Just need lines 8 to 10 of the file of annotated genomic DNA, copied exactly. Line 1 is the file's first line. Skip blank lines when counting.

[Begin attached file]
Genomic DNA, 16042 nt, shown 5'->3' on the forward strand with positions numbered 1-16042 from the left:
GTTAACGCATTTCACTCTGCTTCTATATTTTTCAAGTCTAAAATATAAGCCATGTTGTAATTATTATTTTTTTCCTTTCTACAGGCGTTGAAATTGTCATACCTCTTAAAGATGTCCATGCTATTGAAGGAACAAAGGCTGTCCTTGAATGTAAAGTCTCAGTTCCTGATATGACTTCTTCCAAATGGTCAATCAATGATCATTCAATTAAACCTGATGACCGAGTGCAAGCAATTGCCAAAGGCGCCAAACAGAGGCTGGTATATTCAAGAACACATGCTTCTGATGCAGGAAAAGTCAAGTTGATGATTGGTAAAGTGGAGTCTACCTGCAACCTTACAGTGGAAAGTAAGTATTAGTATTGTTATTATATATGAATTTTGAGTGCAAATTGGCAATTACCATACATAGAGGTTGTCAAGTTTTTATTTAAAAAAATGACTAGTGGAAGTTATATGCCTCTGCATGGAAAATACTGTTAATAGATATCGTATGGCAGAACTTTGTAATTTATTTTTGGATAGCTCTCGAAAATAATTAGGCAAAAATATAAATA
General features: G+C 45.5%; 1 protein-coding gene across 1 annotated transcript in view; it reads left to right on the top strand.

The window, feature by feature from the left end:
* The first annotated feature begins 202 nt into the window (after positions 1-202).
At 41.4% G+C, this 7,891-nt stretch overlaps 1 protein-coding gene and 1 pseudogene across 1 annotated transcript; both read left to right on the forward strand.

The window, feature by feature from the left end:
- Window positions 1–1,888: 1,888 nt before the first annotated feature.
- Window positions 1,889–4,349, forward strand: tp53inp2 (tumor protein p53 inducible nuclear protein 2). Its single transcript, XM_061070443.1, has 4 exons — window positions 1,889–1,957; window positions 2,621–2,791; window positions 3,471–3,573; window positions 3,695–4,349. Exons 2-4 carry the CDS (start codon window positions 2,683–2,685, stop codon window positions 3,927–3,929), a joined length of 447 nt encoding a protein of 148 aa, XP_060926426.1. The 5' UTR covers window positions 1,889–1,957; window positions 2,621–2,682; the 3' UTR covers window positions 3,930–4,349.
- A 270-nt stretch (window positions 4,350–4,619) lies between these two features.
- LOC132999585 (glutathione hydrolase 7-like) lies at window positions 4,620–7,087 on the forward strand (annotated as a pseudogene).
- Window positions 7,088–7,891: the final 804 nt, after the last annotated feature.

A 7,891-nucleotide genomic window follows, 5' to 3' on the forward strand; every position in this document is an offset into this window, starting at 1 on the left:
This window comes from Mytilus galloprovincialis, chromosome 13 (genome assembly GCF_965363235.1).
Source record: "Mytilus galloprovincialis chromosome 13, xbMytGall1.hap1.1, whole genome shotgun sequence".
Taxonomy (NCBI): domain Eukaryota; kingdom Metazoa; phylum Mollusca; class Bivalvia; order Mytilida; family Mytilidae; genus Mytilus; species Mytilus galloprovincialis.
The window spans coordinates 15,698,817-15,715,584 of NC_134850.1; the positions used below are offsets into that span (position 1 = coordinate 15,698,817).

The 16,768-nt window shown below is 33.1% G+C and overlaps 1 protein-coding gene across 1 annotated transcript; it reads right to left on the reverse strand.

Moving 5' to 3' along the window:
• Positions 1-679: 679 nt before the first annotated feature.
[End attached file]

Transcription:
- Window positions 1–1,888: 1,888 nt before the first annotated feature.
- Window positions 1,889–4,349, forward strand: tp53inp2 (tumor protein p53 inducible nuclear protein 2). Its single transcript, XM_061070443.1, has 4 exons — window positions 1,889–1,957; window positions 2,621–2,791; window positions 3,471–3,573; window positions 3,695–4,349. Exons 2-4 carry the CDS (start codon window positions 2,683–2,685, stop codon window positions 3,927–3,929), a joined length of 447 nt encoding a protein of 148 aa, XP_060926426.1. The 5' UTR covers window positions 1,889–1,957; window positions 2,621–2,682; the 3' UTR covers window positions 3,930–4,349.
- A 270-nt stretch (window positions 4,350–4,619) lies between these two features.